The assignments are a mixture of ungraded assignments (questions asked during videos or 'practice' quizzes) and graded assignments. You do not have to complete the ungraded assignments to get credit for a course. Typically, the ungraded assignments will be questions interspersed among the course lectures - the video will pause and ask you a question; these are typically easy questions to make sure you're following along, some don't even require any technical knowledge and only survey whether you're following along with the topic. The graded assignments are sprinkled between lectures and weeks and usually consist of a mix of multiple choice and free form (text box) questions. For classes that involve programming, it is also common for you to have to write python functions in the browser as part of graded assignments.
Instructors can make their courses harder by restricting the frequency of quiz submissions. This seems to usually be a restriction to 3 submissions per 8 hours to prevent you from trying to brute force the answers to the quiz on the last day of the week. There are also various other tricks that can be used including varying the parameters to a question or re-arranging the multiple choice selections so you have to still consider the question when you go back to try and secure more points. When you submit any graded assignments you will have to click a check box that you agree to Coursera's honor code and that your submitted work is your own.
The best graded assignments I have found on Coursera are peer-graded assignments that were used in the Introduction to Complex Analysis course. For these assignments, students wrote out solutions on paper, took pictures of their answers, and submitted them. After the submission deadline, everyone was given two other student's submissions to review and grade for accuracy. You were also able to type messages back to other students for general feedback.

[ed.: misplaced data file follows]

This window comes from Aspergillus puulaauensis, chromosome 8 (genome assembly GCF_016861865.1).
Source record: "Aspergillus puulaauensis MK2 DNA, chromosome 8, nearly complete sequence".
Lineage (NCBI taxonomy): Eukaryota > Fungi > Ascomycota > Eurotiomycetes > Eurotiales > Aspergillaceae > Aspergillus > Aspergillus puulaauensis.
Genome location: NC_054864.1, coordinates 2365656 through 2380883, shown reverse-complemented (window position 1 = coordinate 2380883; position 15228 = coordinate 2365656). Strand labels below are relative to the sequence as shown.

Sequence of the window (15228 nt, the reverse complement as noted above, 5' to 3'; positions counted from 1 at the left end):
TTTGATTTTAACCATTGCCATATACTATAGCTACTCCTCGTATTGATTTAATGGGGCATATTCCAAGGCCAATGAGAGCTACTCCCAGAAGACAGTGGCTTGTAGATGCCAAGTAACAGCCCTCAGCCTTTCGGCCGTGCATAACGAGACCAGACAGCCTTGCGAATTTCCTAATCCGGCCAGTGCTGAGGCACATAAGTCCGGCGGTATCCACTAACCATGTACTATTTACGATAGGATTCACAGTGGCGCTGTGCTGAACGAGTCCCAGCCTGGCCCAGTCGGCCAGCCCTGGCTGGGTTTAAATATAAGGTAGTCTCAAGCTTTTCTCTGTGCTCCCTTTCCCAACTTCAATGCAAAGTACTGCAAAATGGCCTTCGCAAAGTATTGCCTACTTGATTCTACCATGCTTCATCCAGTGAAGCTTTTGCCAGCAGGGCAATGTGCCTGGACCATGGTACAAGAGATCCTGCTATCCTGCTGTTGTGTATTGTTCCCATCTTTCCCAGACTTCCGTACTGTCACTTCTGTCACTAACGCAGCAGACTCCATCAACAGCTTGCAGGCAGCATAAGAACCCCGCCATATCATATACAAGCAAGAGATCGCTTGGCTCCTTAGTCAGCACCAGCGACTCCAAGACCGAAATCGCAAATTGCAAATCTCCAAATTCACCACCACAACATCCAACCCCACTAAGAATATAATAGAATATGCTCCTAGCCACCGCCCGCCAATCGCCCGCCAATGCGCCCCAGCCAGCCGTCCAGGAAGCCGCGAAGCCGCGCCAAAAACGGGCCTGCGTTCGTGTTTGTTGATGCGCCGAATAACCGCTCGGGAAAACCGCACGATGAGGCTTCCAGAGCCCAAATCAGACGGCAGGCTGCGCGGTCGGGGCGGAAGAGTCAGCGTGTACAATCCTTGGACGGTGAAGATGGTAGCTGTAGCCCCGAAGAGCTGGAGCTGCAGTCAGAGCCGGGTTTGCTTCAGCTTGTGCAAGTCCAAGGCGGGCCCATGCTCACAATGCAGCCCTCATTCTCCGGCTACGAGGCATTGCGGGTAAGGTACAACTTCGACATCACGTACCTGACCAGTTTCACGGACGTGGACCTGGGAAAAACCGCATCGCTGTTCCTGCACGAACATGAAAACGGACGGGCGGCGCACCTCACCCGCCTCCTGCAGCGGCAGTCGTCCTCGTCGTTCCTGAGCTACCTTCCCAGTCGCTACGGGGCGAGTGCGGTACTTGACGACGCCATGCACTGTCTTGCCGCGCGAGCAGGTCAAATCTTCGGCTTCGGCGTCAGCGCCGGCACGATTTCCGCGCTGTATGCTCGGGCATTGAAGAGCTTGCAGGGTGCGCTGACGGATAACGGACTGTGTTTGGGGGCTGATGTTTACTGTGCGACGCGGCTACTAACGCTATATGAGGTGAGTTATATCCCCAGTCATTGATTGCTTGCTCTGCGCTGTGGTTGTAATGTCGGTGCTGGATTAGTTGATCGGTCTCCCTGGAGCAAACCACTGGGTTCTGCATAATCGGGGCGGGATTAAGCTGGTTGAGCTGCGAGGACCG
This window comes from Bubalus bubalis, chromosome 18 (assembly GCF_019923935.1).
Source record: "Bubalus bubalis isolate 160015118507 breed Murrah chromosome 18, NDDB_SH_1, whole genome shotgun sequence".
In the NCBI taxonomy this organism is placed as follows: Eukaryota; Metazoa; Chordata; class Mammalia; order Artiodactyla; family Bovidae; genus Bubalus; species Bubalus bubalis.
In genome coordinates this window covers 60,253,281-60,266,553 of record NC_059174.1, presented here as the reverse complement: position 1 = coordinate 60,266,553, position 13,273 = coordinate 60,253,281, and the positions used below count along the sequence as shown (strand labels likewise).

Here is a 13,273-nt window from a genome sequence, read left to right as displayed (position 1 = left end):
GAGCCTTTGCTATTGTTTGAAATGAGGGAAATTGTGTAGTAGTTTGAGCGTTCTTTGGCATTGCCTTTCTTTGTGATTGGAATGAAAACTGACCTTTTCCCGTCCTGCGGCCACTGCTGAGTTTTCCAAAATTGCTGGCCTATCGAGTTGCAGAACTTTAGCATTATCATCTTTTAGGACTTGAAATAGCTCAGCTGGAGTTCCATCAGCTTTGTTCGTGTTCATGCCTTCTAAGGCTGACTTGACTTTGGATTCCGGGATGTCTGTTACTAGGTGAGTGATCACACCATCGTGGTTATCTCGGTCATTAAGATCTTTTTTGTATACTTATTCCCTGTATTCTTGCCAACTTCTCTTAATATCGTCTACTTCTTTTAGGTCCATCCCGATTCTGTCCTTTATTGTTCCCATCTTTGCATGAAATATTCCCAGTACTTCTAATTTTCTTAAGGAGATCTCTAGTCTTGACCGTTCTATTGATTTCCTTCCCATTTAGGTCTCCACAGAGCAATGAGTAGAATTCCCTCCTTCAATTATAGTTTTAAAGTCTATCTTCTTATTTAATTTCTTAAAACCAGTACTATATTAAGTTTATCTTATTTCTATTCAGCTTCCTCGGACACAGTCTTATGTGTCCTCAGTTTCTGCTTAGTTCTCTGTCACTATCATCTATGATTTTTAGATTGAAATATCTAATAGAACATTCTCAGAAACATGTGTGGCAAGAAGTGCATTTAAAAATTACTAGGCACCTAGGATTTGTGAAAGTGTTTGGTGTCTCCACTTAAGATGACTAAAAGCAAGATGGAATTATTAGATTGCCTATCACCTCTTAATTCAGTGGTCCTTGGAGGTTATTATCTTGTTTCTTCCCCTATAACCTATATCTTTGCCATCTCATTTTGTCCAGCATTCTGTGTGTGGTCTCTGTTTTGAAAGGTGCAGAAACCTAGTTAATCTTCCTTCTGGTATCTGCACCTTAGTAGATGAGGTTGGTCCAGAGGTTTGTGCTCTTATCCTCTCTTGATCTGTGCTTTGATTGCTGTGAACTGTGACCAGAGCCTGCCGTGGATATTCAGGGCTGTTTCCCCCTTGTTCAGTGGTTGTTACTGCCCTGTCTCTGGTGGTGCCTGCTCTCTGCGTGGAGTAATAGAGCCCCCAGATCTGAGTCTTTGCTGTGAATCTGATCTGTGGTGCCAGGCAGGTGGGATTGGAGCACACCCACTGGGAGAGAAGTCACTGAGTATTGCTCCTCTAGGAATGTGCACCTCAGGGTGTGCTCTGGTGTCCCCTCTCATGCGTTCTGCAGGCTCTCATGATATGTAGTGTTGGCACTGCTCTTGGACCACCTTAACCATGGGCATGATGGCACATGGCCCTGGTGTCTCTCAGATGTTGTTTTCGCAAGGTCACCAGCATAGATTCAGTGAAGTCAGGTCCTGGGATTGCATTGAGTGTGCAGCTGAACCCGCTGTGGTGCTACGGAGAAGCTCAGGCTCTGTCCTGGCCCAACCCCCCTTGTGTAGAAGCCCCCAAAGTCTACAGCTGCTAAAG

I should make a special note here about capstone projects. The Cybersecurity specialization had an excellent project called "Build It, Break It" where students teamed up and wrote software for phase one, and tried to break each others software for phase two. In doing this, I met some interesting people, and realized how easy it is to get completely wrecked when you write your software in C. On the other hand, the "Delivery Problem" course that terminated the Introduction to Discrete Mathematics for Computer Science specialization was astoundingly easy. Using the networkx python library, some submissions were only about 5 lines of code, mostly using built in functions. This is not a course that I recommend.
I have seen nearly zero career benefits from taking courses on Coursera. The only career benefit I can not deny is that I have seen LinkedIn indicate that I showed up for searchess including the term 'cybersecurity.' Since I haven't listed any industry experience in this field, this can only be due to the certificate being listed on my LinkedIn profile. After I post this review, I will attempt to reach out to recruiters on my LinkedIn network and see if they know what Coursera (or MOOCs in general) is, and if they consider it when evaluating applicants.
On a personal level, I have enjoyed the various topics that I got to experience with coursera. The hands on experience with software topics is something that I could never get in my current job since they aren't common to my industry (SQL injection isn't a frequent topic in Automotive controller firmware).
In my opinion, coursera courses are worth taking. I would not sign up for any more beginner level courses and I wouldn't recommend going for an entire certificate when you are only interested in the information from a few of the courses, unless you need to take them to get access to a capstone project. There might be a benefit professionally to undergraduate students who are still looking for an internship, but the interest from recruiters and companies appears to be minimal. In contrast to other sites like Udemy, the timing requirements on Coursera do give a sense of urgency that is hard to recreate outside of university.